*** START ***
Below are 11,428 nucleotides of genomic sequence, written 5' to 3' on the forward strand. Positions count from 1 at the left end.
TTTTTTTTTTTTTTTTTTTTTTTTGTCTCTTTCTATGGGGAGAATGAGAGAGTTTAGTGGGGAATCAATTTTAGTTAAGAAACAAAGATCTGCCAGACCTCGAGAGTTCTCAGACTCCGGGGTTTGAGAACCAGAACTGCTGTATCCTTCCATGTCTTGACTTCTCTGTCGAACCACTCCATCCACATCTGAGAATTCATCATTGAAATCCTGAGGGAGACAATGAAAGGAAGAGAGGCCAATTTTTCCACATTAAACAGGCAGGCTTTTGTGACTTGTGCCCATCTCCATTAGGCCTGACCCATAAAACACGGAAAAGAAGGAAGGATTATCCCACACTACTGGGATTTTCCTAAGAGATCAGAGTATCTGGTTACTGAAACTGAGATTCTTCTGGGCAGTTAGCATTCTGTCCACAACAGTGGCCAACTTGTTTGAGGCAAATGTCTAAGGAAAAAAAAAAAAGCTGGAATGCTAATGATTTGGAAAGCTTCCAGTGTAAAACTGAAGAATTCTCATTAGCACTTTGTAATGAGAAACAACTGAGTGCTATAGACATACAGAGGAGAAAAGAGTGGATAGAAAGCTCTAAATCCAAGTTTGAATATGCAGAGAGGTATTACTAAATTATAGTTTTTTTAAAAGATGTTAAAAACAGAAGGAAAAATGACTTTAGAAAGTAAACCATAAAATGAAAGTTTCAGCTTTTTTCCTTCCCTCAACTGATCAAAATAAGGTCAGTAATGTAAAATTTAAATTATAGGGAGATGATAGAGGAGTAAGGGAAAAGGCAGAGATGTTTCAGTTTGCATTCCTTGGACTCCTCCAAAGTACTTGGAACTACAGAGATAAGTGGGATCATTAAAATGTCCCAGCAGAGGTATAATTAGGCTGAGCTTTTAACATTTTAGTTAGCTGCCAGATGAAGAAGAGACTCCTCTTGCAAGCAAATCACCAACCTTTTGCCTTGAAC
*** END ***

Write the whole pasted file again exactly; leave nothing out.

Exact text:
Below are 11,428 nucleotides of genomic sequence, written 5' to 3' on the forward strand. Positions count from 1 at the left end.
TTTTTTTTTTTTTTTTTTTTTTTTGTCTCTTTCTATGGGGAGAATGAGAGAGTTTAGTGGGGAATCAATTTTAGTTAAGAAACAAAGATCTGCCAGACCTCGAGAGTTCTCAGACTCCGGGGTTTGAGAACCAGAACTGCTGTATCCTTCCATGTCTTGACTTCTCTGTCGAACCACTCCATCCACATCTGAGAATTCATCATTGAAATCCTGAGGGAGACAATGAAAGGAAGAGAGGCCAATTTTTCCACATTAAACAGGCAGGCTTTTGTGACTTGTGCCCATCTCCATTAGGCCTGACCCATAAAACACGGAAAAGAAGGAAGGATTATCCCACACTACTGGGATTTTCCTAAGAGATCAGAGTATCTGGTTACTGAAACTGAGATTCTTCTGGGCAGTTAGCATTCTGTCCACAACAGTGGCCAACTTGTTTGAGGCAAATGTCTAAGGAAAAAAAAAAAAGCTGGAATGCTAATGATTTGGAAAGCTTCCAGTGTAAAACTGAAGAATTCTCATTAGCACTTTGTAATGAGAAACAACTGAGTGCTATAGACATACAGAGGAGAAAAGAGTGGATAGAAAGCTCTAAATCCAAGTTTGAATATGCAGAGAGGTATTACTAAATTATAGTTTTTTTAAAAGATGTTAAAAACAGAAGGAAAAATGACTTTAGAAAGTAAACCATAAAATGAAAGTTTCAGCTTTTTTCCTTCCCTCAACTGATCAAAATAAGGTCAGTAATGTAAAATTTAAATTATAGGGAGATGATAGAGGAGTAAGGGAAAAGGCAGAGATGTTTCAGTTTGCATTCCTTGGACTCCTCCAAAGTACTTGGAACTACAGAGATAAGTGGGATCATTAAAATGTCCCAGCAGAGGTATAATTAGGCTGAGCTTTTAACATTTTAGTTAGCTGCCAGATGAAGAAGAGACTCCTCTTGCAAGCAAATCACCAACCTTTTGCCTTGAAC